Mathew Kanyamunyu: my Man of the Month of September 2020

  To error is human. So is Mathew Kanyamunyu. But it takes a confident good man to acknowledge their ommissions and commissions by seeking


To error is human. So is Mathew Kanyamunyu.

But it takes a confident good man to acknowledge their ommissions and commissions by seeking forgiveness.

When you are driving a fantastic car, with a beautiful girlfriend in your company, and a handgun to boot, one may easily become intoxicated with superficial power. There is always that urge to get people who do not know you, to know you there and then. In many cases, it could be fatal.

And that is how Mathew Kanyamunyu found himself in a case that is not easy to reverse or get away from. Human life is sacred. Only God can give it. But anyone can take if they act recklessly. You must always be careful at all times. The laws of nature have a way of singling you out to hold you accountable for your omissions and or commissions. Not even your highly connected friends or relatives can help when the time for accountability comes.

That is enough reason to never lose your head. The first time I ‘lost’ my head, the repercussions were dire. I promised never to let such a thing happen again.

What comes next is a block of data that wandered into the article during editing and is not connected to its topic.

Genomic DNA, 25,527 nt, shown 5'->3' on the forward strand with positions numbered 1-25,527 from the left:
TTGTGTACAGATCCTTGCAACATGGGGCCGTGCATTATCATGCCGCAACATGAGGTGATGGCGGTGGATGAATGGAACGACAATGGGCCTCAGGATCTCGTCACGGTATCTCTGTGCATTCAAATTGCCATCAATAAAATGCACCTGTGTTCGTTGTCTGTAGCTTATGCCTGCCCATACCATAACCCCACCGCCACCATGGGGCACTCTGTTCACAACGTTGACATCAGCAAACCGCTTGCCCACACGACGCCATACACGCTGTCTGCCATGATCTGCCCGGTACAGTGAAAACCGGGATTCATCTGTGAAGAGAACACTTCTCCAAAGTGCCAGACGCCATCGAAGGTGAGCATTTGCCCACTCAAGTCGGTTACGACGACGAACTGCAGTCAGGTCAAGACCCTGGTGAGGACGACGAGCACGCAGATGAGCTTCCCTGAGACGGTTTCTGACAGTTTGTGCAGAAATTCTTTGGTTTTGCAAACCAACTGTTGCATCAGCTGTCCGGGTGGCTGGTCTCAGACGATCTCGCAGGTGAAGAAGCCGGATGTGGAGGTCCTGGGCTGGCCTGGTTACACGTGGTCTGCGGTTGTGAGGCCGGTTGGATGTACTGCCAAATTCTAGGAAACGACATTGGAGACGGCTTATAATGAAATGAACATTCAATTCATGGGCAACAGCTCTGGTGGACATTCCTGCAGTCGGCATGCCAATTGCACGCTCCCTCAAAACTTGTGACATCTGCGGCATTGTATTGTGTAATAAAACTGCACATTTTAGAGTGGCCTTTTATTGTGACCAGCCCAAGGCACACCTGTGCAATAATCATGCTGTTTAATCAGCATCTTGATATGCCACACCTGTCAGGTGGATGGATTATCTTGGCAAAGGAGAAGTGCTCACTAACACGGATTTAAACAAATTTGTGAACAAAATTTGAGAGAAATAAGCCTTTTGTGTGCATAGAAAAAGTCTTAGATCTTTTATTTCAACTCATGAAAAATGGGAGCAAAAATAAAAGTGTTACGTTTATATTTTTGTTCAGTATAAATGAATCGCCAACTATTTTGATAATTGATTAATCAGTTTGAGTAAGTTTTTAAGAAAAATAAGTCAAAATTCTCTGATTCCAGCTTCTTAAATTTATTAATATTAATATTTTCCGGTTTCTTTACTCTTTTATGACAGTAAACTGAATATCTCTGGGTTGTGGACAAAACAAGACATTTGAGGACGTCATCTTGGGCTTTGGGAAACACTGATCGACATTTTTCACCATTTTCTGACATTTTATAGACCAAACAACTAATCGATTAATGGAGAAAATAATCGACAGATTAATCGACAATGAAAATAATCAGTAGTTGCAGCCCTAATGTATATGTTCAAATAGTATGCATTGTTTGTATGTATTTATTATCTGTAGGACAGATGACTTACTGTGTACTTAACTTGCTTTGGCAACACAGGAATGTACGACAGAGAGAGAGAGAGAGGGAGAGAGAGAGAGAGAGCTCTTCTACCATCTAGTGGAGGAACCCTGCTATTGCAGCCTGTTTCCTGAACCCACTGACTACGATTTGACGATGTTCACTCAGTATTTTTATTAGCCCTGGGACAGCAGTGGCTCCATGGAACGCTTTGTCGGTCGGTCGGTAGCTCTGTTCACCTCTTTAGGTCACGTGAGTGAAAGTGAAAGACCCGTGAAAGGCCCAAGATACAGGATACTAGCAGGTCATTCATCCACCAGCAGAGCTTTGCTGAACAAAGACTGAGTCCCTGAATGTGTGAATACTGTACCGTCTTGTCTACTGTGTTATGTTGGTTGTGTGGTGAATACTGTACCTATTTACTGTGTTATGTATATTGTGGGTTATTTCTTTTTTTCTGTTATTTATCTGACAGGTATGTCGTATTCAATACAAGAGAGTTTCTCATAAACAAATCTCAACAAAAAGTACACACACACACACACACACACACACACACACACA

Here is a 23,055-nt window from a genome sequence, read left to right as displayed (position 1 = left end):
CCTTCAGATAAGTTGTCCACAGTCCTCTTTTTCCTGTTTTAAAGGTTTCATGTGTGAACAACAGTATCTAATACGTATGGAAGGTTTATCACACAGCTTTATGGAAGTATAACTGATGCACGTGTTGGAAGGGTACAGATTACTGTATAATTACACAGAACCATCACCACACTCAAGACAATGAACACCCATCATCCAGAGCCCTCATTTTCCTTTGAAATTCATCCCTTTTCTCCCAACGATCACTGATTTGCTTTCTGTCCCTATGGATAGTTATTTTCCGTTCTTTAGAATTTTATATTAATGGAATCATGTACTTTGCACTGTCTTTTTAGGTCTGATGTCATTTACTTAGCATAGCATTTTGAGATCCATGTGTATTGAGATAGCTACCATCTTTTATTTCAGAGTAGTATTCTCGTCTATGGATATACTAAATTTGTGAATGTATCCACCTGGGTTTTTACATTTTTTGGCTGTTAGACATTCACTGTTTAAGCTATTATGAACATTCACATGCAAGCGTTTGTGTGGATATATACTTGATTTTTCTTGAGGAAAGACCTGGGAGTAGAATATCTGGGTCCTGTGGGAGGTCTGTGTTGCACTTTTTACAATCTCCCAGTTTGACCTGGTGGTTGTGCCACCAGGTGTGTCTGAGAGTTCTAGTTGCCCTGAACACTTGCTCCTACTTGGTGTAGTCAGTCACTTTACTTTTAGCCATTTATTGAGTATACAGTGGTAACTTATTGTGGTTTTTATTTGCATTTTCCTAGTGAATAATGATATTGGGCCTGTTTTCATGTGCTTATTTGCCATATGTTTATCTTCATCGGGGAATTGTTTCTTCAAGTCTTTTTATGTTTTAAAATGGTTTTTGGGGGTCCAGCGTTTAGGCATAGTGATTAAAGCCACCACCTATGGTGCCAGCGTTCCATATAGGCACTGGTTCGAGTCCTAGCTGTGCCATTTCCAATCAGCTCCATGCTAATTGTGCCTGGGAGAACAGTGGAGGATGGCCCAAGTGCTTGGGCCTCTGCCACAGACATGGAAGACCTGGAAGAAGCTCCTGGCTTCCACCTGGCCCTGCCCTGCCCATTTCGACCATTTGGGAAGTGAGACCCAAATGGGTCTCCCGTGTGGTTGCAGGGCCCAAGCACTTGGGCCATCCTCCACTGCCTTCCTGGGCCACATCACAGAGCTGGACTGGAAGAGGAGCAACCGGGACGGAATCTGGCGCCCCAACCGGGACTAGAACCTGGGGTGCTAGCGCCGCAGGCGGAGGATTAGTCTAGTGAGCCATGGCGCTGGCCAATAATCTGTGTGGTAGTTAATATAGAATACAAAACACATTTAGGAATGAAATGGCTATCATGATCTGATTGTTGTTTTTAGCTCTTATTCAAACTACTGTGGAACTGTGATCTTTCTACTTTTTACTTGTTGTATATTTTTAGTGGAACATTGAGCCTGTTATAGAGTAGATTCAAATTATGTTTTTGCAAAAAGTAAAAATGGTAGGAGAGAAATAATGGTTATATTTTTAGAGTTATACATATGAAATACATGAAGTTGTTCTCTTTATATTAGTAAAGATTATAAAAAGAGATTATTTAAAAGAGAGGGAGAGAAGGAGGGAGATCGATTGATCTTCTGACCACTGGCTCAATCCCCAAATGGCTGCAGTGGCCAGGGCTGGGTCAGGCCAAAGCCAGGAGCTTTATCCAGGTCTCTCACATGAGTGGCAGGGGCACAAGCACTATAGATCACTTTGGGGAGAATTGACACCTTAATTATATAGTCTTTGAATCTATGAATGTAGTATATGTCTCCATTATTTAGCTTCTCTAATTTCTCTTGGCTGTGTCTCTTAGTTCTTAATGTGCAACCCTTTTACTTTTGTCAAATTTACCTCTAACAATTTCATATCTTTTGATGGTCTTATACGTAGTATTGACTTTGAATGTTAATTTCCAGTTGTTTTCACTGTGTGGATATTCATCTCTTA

The accident that changed my habits

Sometime in 2013, I was driving from Entebbe to Kampala at about 1:20 pm, after having taken a meal at a restaurant along the way. When the stomach is full, it tells the brain to switch off, which puts the body to sleep. Being alone in the car, I continued driving despite the on-and-off dozing while on the steering wheel. If you have ever felt sleepy behind the wheels you know how tough it is to be focused. But I had a meeting to attend and could not think of parking to take a nap.

I managed to drive from Entebbe to town. Just after the Clock Tower, exactly in front of the Police Firebrigade offices, I had a sudden bug. It was a schoolgirl who was crossing the road. She came from nowhere.